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Belt v. Carter

United States District Court, W.D. Kentucky, Paducah Division

July 29, 2015

CHRIS BELT and MYCHAL DENALE DAVIS, Co-Administrators of the Estates of Candida Darlene Belt, and CHRIS BELT and MYCHAL DENALE DAVIS, individually, Plaintiffs,
v.
EDWARD TYRONE CARTER, LESLIE ALLEN DUNCAN, and THE CITY OF OAK GROVE, KENTUCKY, Defendants.

MEMORANDUM OPINION AND ORDER

THOMAS B. RUSSELL, Senior District Judge.

This matter comes before the Court upon the Motion to Dismiss filed by the City of Oak Grove, Kentucky, (Docket No. 22; Amended Memorandum at Docket No. 28). Plaintiffs Chris Belt and Mychal Denale Davis, both individually and as Co-Administrators of the Estate of Candida Darlene Belt, have responded, (Docket No. 29), and Defendants have replied, (Docket No. 30). Fully briefed, the matter stands ripe for adjudication. For the reasons set forth below, the Court will DENY Oak Grove's Motion to Dismiss.

Factual Background

Unless otherwise noted, Plaintiffs allege the following facts in support of their claims. Throughout 1993 and 1994, Defendants Edward Carter, Leslie Duncan, and other police officers for the City of Oak Grove, Kentucky, frequented the New Life Massage Parlor, a local business that doubled as a brothel. The officers extorted cash, equipment, and other compensation from New Life employees, threatening criminal prosecution if they did not acquiesce. Such employees included eighteen year-old Gloria Ann Ross and twenty-two year-old Candida Darlene Belt. Candida's elder son, Christopher Belt, was born in 1989, and her second son, Mychal Denale Davis, was born in Summer 1994. ( See Docket No. 28-1 at 5.) On September 20, 1994, Gloria Ross and Candida Belt were shot and stabbed to death in the massage parlor's back room. Plaintiffs now allege that Defendants Edward Carter and Leslie Duncan, both Oak Grove City Police officers, murdered their mother.

Acknowledging that nearly two decades elapsed between the alleged murders and the filing of their Complaint, Plaintiffs submit that Defendant Duncan manipulated and destroyed evidence at the scene in order to conceal the identities of those responsible for the murder. On September 23, 2013, Duncan pleaded guilty to Tampering with Physical Evidence, Concealing Physical Evidence and/or Destroying Physical Evidence. Plaintiffs allege that Duncan's actions hindered the investigations of the Kentucky State Police and the Christian County Sheriff's Office. Plaintiffs further contend that without sufficient proof to discern who caused their mother's death, they were unable to initiate litigation, either individually on behalf of Candida Belt's estate.

This uncertainty persisted until November 15, 2013, when Duncan was indicted for Complicity to Commit Murder and Carter was indicted for First Degree Murder.[1] Plaintiffs then filed this action on April 29, 2014, alleging that Defendants deprived their mother of her constitutional rights to due process of law and raising claims of battery and wrongful death, loss of consortium, and intentional infliction of emotional distress.

Legal Standard

Federal Rule of Civil Procedure 12(b) provides for the dismissal of claims and parties for seven reasons, including dismissal for failure to state a claim upon which relief can be granted. Fed.R.Civ.P. 12(b)(6). Rule 12 continues:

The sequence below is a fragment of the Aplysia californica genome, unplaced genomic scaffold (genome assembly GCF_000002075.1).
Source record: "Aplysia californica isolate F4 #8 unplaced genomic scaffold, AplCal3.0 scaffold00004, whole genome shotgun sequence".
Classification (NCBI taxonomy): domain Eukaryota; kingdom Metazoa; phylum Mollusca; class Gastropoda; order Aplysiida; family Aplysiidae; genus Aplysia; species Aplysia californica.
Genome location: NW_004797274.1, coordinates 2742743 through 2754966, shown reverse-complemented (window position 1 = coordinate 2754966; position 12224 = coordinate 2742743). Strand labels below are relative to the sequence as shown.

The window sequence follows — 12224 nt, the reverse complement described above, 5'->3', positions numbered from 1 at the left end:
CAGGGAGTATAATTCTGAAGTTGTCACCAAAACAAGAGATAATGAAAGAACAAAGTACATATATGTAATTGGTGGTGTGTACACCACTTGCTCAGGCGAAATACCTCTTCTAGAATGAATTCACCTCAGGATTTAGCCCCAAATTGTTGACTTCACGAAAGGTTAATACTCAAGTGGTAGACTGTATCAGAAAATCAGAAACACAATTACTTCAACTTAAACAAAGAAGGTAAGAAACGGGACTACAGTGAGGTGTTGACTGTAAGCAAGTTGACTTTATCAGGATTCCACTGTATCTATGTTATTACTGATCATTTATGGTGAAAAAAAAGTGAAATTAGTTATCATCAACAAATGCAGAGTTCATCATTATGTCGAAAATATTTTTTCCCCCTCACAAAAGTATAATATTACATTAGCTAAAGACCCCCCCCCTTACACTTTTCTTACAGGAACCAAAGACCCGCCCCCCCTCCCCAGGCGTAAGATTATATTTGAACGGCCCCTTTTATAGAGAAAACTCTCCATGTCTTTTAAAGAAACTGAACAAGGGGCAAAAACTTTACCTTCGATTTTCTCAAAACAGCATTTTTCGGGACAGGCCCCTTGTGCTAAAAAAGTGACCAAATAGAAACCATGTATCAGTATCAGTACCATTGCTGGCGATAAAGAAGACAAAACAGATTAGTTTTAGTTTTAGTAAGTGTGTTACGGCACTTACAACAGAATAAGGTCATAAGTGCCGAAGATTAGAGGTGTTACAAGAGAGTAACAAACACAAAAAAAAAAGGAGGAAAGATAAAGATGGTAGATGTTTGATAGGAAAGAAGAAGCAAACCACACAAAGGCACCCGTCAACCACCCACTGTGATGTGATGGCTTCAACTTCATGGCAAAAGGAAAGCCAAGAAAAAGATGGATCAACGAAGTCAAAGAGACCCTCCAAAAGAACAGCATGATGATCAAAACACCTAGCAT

(d) Resulting of Presenting Matters Outside the Pleadings. If, on a motion under Rule 12(b) or 12(c), matters outside the pleading are presented to and not excluded by the court, the motion must be treated as one for summary judgment under Rule 56. All the parties shall be given reasonable opportunity to present all material made pertinent to the motion.

Accordingly, Rule 12(d) permits a 12(b)(6) motion to be converted into a motion for summary judgment. Because Defendants have submitted and the Court has considered several newspaper articles extrinsic to the face of the Complaint, the Court will apply summary judgment standards. See Mays v. Buckeye Rural Elec. Co-Op, Inc., 277 F.3d 873, 877 (6th Cir. 2002) (district court may consider motion to dismiss as one for summary judgment when invited to consider matters outside the pleadings).

Summary judgment is appropriate where the pleadings, the discovery and disclosure materials on file, and any affidavits show "that there is no genuine dispute as to any material fact and the movant is entitled to judgment as a matter of law." Fed.R.Civ.P. 56(a). In determining whether summary judgment is appropriate, a court must resolve all ambiguities and draw all reasonable inferences against the moving party. See Matsushita Elec. Indus. Co. v. Zenith Radio Corp., 475 U.S. 574, 587 (1986). The Court may not "weigh the evidence and determine the truth of the matter" at the summary judgment stage. Anderson v. Liberty Lobby, Inc., 477 U.S. 242, 249 (1986).

"[N]ot every issue of fact or conflicting inference presents a genuine issue of material fact." Street v. J.C. Bradford & Co., 886 F.2d 1472, 1477 (6th Cir. 1989). The test is whether the party bearing the burden of proof has presented a jury question as to each element in the case. Hartsel v. Keys, 87 F.3d 795, 799 (6th Cir. 1996). The movant must offer more than a mere scintilla of evidence in support of his position; rather, he must present sufficient evidence to allow the trier of fact to reasonably find in his favor. See id. (citing Anderson, 477 U.S. at 252). Summary judgment is inappropriate only if the parties genuinely dispute an issue of material fact; mere speculation will not defeat such a motion. Monette v. Elec. Data Sys. Corp., 90 F.3d 1173, 1177 (6th Cir. 1996), abrogated on other grounds by Lewis v. Humboldt Acquisition Corp., 681 F.3d 312 (6th Cir. 2012).

Analysis

I. KRS 395.010 does not bar claims raised on behalf of ...


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